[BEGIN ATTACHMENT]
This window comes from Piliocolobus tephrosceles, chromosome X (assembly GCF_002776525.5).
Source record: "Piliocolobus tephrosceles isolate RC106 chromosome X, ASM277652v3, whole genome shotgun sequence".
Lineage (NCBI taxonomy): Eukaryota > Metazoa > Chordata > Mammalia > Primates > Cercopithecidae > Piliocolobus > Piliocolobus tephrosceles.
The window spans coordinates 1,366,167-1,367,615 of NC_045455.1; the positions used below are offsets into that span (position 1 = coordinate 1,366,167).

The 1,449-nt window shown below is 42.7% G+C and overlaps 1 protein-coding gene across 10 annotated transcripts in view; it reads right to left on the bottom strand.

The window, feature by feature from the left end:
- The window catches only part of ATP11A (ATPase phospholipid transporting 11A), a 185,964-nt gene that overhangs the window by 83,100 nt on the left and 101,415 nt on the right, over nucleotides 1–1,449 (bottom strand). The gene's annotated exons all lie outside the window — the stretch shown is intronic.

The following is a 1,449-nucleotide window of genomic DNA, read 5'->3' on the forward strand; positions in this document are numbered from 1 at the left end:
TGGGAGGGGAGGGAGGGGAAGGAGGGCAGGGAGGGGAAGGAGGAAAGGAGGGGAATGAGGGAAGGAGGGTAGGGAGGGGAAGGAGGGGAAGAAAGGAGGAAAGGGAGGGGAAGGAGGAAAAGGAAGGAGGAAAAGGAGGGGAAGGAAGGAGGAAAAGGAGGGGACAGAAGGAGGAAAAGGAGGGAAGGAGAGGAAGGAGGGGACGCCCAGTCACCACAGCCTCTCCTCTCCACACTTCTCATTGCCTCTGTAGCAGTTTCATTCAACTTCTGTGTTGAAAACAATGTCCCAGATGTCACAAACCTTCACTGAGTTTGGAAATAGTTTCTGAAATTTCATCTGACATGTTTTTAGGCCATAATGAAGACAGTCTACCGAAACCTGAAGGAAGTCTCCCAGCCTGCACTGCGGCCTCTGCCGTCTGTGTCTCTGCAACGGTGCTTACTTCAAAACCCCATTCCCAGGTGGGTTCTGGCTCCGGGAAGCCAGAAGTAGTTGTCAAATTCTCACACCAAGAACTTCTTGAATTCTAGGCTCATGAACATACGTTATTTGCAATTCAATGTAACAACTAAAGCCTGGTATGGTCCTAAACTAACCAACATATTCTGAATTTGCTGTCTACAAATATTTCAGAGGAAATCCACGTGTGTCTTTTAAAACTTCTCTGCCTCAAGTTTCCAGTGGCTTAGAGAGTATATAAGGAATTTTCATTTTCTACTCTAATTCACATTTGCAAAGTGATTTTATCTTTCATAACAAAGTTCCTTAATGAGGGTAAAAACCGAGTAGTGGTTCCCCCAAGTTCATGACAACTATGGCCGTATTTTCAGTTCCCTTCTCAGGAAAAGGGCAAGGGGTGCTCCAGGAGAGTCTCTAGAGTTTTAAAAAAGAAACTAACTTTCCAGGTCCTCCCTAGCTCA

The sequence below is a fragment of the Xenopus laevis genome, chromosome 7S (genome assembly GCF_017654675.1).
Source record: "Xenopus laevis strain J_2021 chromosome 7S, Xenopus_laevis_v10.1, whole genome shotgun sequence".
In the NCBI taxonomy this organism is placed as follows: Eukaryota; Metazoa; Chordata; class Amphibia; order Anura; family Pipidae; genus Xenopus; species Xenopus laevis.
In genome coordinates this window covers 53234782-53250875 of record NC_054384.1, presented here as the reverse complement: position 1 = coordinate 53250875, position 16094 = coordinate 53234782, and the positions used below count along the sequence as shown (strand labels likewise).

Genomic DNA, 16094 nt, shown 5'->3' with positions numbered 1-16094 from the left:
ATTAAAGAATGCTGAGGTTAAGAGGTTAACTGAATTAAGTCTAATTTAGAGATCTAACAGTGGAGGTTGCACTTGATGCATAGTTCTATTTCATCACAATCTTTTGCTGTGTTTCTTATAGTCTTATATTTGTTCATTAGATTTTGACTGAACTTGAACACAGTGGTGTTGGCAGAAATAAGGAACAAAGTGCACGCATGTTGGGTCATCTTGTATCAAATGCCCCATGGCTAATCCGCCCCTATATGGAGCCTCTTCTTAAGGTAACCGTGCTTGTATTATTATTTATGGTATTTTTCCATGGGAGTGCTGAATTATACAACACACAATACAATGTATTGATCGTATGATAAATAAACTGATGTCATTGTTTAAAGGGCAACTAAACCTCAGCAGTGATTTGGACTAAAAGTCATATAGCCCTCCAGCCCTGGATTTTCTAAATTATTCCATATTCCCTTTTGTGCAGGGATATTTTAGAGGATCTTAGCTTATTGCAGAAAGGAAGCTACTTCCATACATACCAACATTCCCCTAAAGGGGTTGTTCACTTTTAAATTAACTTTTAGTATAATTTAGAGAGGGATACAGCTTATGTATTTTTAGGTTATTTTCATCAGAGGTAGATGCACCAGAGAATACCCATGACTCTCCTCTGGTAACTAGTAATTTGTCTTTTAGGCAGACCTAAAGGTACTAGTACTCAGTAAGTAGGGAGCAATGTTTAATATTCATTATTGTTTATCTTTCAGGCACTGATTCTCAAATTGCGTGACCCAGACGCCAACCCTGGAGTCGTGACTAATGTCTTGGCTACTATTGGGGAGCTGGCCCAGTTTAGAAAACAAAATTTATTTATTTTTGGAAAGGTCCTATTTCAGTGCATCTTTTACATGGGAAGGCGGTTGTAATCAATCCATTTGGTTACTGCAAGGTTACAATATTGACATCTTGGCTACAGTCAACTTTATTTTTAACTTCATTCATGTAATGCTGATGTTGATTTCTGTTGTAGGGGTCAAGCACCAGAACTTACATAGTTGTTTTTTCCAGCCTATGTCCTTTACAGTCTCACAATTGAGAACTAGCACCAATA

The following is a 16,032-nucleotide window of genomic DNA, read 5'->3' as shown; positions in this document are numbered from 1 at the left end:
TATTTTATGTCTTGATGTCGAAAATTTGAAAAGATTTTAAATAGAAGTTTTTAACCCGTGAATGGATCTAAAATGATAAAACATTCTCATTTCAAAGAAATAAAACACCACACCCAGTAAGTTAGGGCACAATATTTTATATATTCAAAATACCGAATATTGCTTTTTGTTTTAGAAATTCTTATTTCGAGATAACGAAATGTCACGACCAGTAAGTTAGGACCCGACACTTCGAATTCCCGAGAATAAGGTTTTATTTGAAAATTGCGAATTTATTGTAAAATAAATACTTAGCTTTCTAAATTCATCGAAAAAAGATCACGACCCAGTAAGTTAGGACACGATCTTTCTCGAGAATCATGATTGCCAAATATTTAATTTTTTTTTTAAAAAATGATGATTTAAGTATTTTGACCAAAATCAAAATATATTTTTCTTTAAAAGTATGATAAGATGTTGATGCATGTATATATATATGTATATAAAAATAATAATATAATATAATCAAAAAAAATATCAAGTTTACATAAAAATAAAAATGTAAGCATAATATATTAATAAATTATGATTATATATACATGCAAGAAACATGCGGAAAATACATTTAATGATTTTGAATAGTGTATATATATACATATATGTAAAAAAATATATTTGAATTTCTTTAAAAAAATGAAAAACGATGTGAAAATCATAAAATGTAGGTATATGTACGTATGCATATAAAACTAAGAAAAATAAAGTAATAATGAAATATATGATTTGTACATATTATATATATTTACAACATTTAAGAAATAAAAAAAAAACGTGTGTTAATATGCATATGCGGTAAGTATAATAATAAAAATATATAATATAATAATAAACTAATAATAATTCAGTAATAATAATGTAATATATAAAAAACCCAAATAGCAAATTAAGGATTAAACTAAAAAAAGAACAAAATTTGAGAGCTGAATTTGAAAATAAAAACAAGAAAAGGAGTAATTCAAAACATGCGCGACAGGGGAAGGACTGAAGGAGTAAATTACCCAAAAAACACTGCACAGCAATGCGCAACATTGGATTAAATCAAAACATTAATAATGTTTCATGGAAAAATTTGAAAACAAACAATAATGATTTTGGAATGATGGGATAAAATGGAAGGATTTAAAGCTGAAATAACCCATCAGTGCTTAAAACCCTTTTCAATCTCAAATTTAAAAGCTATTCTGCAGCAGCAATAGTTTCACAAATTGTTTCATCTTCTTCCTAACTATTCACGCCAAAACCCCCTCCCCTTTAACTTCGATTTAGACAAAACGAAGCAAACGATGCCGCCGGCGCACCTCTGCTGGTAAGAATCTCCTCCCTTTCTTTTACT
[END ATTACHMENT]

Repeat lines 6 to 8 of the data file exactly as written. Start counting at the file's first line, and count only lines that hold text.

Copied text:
The window, feature by feature from the left end:
- The window catches only part of ATP11A (ATPase phospholipid transporting 11A), a 185,964-nt gene that overhangs the window by 83,100 nt on the left and 101,415 nt on the right, over nucleotides 1–1,449 (bottom strand). The gene's annotated exons all lie outside the window — the stretch shown is intronic.

The following is a 1,449-nucleotide window of genomic DNA, read 5'->3' on the forward strand; positions in this document are numbered from 1 at the left end: